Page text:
While the second Clinton administration saw economic friction wane as the U.S. economy enjoyed a boom and the Japanese economy suffered from a bust, the administration pursued a policy of playing up China’s importance in East Asia. In 1998, President Clinton passed over Japan to visit China for more than a week. The experience of this “Japan bashing and passing” has given rise to fears, especially among Japanese political and business leaders, and high-ranking bureaucrats that the Obama administration will represent the reappearance of a Clinton administration — despite the fact that President Clinton and Prime Minister Ryutaro Hashimoto issued a joint declaration on security cooperation in 1996, and that Prime Minister Junichiro Koizumi and President George W. Bush built a foundation for a strong alliance, realizing what was called the best U.S.-Japan relationship so far. The fact that Obama appointed many people who had served in the Clinton administration to his Cabinet has strengthened these fears to some extent.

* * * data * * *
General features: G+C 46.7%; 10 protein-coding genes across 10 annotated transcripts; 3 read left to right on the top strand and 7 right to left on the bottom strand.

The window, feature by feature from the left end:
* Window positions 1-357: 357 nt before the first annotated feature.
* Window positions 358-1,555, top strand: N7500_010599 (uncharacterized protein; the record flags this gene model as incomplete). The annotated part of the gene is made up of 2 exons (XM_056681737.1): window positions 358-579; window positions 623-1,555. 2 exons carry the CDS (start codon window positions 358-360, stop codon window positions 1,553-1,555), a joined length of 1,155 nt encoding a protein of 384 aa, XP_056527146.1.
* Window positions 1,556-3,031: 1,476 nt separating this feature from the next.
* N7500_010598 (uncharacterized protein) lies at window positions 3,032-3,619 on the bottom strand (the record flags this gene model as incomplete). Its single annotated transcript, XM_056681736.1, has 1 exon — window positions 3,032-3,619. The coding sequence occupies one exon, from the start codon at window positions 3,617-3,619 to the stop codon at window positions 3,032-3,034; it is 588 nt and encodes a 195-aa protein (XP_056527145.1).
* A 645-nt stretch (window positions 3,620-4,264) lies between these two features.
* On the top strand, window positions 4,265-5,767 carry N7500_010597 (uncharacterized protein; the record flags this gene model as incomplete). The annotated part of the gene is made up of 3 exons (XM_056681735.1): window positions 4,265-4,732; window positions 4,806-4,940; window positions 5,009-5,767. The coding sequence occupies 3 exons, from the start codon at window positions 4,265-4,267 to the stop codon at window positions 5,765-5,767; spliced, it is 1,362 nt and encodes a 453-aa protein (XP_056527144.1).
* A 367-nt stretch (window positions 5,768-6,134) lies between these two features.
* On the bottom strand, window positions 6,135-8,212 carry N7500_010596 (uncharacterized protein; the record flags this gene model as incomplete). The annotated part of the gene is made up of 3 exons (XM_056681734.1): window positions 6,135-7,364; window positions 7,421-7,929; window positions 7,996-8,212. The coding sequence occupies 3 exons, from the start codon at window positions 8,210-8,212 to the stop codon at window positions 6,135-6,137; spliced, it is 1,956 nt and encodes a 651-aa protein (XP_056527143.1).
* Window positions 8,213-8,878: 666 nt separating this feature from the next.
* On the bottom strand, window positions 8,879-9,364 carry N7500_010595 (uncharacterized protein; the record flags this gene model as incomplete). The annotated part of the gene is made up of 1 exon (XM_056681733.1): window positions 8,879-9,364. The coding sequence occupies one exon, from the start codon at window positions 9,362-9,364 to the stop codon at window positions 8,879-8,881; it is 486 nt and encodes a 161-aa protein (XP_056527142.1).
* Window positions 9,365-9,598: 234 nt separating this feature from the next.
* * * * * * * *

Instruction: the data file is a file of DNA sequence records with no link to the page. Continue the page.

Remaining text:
Also noteworthy is the fact that in Japan, a friendly view of the Japan-U.S. relationship has been declining. According to a recent government survey, the percentage of Japanese people who think that the condition of Japan-U.S. relations is good has dropped to 68.9 percent, the lowest since the survey was started in 1998. The number of Japanese people who have warm feelings toward the U.S. also has fallen. This contrasts with the fact that Americans continue to think that bilateral relations are good.

It is believed that behind this gap is the fact that in and after 2007, the U.S. greatly changed its policy toward North Korea, making light of the issue of the abductions of Japanese nationals by North Korean agents, which Japan is trying to resolve, and pushed the policy of giving priority to denuclearizing North Korea mainly through U.S.-North Korea dialogue. Since the Japanese government survey was conducted immediately after the U.S. removed North Korea from its list of state sponsors of terrorism, there is the possibility that the U.S. move affected the results of the survey.